How to Grill Corn on the Cob in the Husk
Corn on the cob is a summer favorite, and this method of grilling corn on the cob in the husk gives you moist, buttery corn with the perfect simple spices and a Smokey taste. This would be a perfect side dish for a summer grilling party or holiday like the Fourth of July.
Choosing Your Ears of Corn:
As always, find fresh corn ears with healthy green husks and no rotten kernels. The important thing for this recipe, however, is that part of the stem below the husk, that holds all of the husk leaves on, is still present. When you are pulling the husks back to prepare the corn ears for grilling, you will want them to remain attached to the stem so that they can be folded back in place before you put them on the grill. On an ear with no stem, when you pull the husks back they just fall right off--they have nothing to cling to.
Corn on the Cob Grilled in the Husk Recipe
serves as many as you make
This recipe is vegetarian and vegan if you use a butter substitute.
- ears of corn still in the husk *
- butter or margarine (in stick form)
- freshly ground black pepper corns
- ground paprika
- kitchen twine (optional)
* Get as many ears as you have people to feed. See instructions above on what to look for in selecting ears.
1. Let the butter sit out to soften.
2. Fire up the grill and let it get hot.
3. To prepare each cob:
If using non-organic corn, I usually like to give the ears (still in the husk) a good washing before I start peeling the husks back, to make sure I don't smear any chemicals on my corn when I start peeling.
Very carefully start to pull the husks back, leaf by leaf, taking care to keep them attached to the stem at the bottom of the ear.
Once all of the husk is pulled back, pull all of the corn silk off of the corn kernels.
Take the stick of butter (unwrap it), and smear and end of it up and down the rows of kernels. Coat the whole thing in butter.
Next, sprinkle salt all around the ear (it should stick to the butter). Do the same with the ground pepper and paprika.
Carefully pull all of the husk leaves back up, one by one, around the corn cob (in the same position they were before you started peeling). Be sure that they are covering it well all the way around.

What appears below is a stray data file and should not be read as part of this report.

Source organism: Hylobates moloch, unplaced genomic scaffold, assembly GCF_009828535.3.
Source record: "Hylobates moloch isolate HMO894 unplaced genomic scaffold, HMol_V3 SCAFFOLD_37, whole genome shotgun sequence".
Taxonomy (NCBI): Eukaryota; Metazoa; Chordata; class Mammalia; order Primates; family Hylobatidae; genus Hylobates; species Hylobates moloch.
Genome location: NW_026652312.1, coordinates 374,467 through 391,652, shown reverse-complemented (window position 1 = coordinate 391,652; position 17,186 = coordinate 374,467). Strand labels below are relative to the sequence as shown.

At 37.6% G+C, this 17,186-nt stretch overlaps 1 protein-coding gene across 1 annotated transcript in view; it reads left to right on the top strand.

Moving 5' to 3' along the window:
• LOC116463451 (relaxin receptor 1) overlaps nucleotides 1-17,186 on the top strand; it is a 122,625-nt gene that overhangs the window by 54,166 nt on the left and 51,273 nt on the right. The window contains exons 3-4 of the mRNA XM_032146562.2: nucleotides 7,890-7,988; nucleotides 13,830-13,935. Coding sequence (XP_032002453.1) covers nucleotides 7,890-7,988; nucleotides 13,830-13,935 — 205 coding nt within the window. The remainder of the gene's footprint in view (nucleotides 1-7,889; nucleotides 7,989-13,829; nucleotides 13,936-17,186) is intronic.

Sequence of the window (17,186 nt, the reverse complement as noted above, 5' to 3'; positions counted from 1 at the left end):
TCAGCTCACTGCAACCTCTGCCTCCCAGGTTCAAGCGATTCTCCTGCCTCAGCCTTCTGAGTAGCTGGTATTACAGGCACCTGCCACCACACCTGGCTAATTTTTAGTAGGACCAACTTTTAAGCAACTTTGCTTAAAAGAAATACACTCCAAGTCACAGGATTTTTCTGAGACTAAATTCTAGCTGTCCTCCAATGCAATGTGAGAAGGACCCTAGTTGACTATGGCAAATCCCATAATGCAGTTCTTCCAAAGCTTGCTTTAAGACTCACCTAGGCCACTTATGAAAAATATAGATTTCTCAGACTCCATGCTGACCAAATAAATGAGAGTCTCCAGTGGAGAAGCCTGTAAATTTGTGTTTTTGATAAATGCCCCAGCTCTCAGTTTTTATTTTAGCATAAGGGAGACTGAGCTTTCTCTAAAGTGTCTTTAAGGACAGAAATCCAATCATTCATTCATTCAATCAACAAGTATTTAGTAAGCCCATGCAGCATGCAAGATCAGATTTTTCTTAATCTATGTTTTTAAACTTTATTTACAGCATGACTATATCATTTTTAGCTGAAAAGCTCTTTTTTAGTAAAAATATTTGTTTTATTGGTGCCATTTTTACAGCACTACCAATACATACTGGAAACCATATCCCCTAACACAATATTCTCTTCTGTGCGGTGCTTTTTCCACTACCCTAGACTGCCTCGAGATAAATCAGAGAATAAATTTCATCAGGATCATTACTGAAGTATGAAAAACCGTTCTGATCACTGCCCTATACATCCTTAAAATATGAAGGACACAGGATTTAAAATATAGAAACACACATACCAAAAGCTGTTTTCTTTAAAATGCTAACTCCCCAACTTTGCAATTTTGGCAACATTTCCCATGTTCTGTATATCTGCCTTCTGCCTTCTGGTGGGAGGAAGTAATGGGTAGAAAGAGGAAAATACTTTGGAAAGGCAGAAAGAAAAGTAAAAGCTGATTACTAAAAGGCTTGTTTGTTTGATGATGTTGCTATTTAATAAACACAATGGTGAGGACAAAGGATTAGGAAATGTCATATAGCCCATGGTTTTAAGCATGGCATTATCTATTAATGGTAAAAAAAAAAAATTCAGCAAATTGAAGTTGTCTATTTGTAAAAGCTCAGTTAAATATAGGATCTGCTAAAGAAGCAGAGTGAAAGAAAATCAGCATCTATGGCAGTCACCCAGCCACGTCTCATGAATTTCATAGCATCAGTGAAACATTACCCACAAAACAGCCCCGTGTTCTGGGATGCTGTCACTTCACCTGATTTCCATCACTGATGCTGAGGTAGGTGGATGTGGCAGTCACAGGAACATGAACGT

4. Now comes the tricky part. You need to tie down the tops of the husks on each ear so that they don't peel back while grilling and leave the corn exposed to dry out and harden. The easiest way to do this is to tie them down at the top of the cob with a bit of kitchen twine. However, if you don't have any or want a good challenge, you can try to do what I usually do and tie them down with the husk itself.
Take the longest husk leaf (there are usually a few sticking up above the rest at the top), wrap it around the top of the ear once, then tuck it in under its own loop, pulling it tight (but being careful not to tear it off). See the picture above for an example.
5. Put the corn on the hot grill. We usually put it either on a high rack or around the outside where flames can't reach it. You don't want it in direct flames or the husks will catch fire and burn right off. Turn it every ten minutes or so. It should be done when the husks have dried out and turned a mottled tan, dark brown, and black. (They will be charred all around the edges and ends). See the image above.
6. When it's time to eat, peel off the charred husks and enjoy!
More by this Author
This tomato-based barbecue sauce uses catsup instead of tomato sauce and the other ingredients combine to make it sweet and tart, spicy and smoky. Perfect for Brunswick stew or any other barbecue dish that needs a...
Habanero chilies are well known to be one of the spiciest chilies, and this hot sauce lives up to its main ingredient. This Fire-Roasted Habanero Hot Sauce is so intensely spicy that we wondered why we bothered using...
Here you can learn what each of the potential bath salt ingredients are and how to decide which to use for the sort of bath salts you wish to make. With familiarity with the properties of all of the ingredients, you...